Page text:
"but I had to work six-hour shifts in Bakersfield, Calif., to earn my stripes as a communicator."

    On the Internet I can easily locate and talk to PH.d's from top universities in all sorts of topics from cryptography to biology and I can get their views on things like vaccines to cryptographic voting systems. I would MUCH rather listen to them, people who have spent YEARS studying a subject and who have earned their knowledge in the field, than some stupid journalist ANY DAY.

    In fact, I see the OPPOSITE as true. The monopoly on communication allows people who know nothing to brainwash the population with their views without competition. They can brainwash the population with views that are self serving but would NEVER stand up to criticism and they can have those views go unchallenged. By having a monopoly on communication and the infrastructure those who get their views on mainstream media have STOLE the attention of others, they have not EARNED it by presenting views that compete in the free marketplace of ideas. Currently, on the Internet your views must EARN credibility in order for people to pay attention to them, you can't simply come here and tell lies and expect people to believe you (like on mainstream media). Also note, mainstream media is a lot more careful now, thanks to the Internet, about telling blatant lies because they know people on the Internet will quickly correct them. Without this open communication the mainstream media would simply go back to telling nothing but lies because they can get away with it. They have NEVER earned their position by having their views compete in the open market of ideas, they STOLE it through lobbying.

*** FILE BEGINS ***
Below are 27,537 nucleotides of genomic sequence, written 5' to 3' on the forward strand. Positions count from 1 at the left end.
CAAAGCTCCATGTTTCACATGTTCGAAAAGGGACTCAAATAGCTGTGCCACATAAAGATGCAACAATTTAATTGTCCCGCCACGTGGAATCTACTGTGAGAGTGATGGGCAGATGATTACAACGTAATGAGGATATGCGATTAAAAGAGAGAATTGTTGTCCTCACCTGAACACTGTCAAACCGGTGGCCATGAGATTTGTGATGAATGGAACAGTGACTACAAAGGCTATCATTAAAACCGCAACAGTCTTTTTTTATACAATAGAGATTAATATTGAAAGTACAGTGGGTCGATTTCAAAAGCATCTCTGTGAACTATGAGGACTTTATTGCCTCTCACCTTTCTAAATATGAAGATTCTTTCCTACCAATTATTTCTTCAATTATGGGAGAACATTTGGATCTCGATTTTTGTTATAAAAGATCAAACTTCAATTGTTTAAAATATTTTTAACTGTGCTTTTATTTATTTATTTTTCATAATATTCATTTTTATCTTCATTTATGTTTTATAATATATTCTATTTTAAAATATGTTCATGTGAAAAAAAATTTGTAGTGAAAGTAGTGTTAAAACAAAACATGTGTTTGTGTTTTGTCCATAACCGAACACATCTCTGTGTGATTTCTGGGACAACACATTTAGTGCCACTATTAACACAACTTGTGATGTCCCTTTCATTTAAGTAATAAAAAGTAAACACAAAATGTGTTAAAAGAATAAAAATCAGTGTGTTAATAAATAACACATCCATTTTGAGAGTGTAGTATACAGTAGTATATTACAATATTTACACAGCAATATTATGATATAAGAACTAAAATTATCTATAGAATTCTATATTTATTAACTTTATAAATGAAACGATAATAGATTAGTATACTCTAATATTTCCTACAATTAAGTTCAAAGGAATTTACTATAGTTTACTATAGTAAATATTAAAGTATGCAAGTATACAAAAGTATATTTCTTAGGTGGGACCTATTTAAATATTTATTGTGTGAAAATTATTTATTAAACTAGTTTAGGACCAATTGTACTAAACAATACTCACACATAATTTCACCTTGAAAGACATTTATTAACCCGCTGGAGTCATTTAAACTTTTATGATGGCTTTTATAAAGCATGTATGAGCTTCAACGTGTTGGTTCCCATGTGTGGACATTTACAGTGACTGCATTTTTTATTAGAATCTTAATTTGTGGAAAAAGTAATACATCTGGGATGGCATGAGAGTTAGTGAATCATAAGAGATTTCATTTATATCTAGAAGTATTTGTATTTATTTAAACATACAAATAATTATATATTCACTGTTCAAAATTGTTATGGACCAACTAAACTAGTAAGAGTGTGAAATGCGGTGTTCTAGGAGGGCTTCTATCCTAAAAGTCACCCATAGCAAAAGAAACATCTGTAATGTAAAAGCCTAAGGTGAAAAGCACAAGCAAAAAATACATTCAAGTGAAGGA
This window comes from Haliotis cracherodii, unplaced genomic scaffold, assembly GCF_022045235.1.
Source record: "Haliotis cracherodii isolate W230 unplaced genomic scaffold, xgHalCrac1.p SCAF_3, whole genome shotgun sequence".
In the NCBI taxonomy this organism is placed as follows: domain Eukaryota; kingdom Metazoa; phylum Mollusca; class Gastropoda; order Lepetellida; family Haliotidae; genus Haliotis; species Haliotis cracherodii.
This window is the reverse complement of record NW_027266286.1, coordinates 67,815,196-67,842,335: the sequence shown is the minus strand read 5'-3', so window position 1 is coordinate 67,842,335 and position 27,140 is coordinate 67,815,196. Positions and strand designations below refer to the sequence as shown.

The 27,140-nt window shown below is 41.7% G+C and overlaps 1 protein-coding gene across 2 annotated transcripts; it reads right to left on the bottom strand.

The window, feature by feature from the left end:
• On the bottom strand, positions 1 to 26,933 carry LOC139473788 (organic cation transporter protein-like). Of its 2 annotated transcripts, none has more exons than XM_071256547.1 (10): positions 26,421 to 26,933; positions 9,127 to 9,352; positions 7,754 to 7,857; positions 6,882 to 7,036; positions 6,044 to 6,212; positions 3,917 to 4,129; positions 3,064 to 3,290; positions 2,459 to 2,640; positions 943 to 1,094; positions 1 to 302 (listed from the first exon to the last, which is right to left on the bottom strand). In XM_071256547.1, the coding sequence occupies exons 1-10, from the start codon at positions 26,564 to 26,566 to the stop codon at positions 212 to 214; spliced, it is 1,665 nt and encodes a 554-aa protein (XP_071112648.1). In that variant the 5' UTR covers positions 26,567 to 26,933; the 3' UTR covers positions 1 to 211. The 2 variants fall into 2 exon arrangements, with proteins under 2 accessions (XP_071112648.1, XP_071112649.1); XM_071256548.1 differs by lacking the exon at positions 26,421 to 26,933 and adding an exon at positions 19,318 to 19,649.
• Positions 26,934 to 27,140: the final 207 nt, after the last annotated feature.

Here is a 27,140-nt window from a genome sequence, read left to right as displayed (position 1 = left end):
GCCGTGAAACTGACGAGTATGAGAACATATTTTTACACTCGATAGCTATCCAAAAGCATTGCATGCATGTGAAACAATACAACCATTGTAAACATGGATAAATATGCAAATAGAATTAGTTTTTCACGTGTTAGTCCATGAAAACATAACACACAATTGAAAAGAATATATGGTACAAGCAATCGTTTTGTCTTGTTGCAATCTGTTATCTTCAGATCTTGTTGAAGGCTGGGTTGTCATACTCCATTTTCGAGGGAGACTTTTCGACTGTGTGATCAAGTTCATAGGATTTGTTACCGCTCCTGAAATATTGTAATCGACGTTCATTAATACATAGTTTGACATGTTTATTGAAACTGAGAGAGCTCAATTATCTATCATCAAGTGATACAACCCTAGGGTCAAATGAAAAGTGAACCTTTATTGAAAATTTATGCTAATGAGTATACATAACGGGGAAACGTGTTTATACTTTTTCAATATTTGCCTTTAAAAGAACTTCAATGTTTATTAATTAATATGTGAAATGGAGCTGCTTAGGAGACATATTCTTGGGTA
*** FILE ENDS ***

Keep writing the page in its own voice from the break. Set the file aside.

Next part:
"I am not interested in the take of @stinky on the Fort Hood shootings or any other current events."

    don't don't read his comments.

     

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      Anonymous Coward, Nov 17th, 2009 @ 8:34am

      Re:

      "I am not interested in the take of @stinky on the Fort Hood shootings or any other current events."

      then don't read his comments. No one is forcing you to.

      "Most of my career has been spent in radio, where call-in comments are somewhat encouraged. The main difference is that we can hang up on people. "

      Yes, you can hang up on those who disagree with you and keep the calls from people that agree with you and your self serving agenda (those who present views that favor the American plutocracy). You can simply hang up on the masses because the government isn't here to serve the masses, they're here to serve the rich and the masses should have no voice. Now thanks to the Internet the masses do have a voice and people like you want to take away their voice because you think that only position that agree with the rich should have a voice. You think that only your opinion matters and only opinions that agree with you and opposing views should simply be hung up on.

      At least you tacitly admit that the attempts by the mainstream media and big corporations to stop the Internet isn't about encouraging good journalism but it's about hanging up on the masses and hanging up on the views that disagree with you.

      "With the advent of Twitter, Facebook, instant messaging and texting, now almost any fool can set up his or her broadcast hub."

      With the mainstream media only the fools who support the American plutocracy gets a broadcast hub and the masses get censored. The government SHOULD exist to serve the masses but you admit that you don't want the masses to have a voice. If the government is to serve the masses it should be the masses that have a voice, not just those who agree with you. Otherwise we're better off without a government.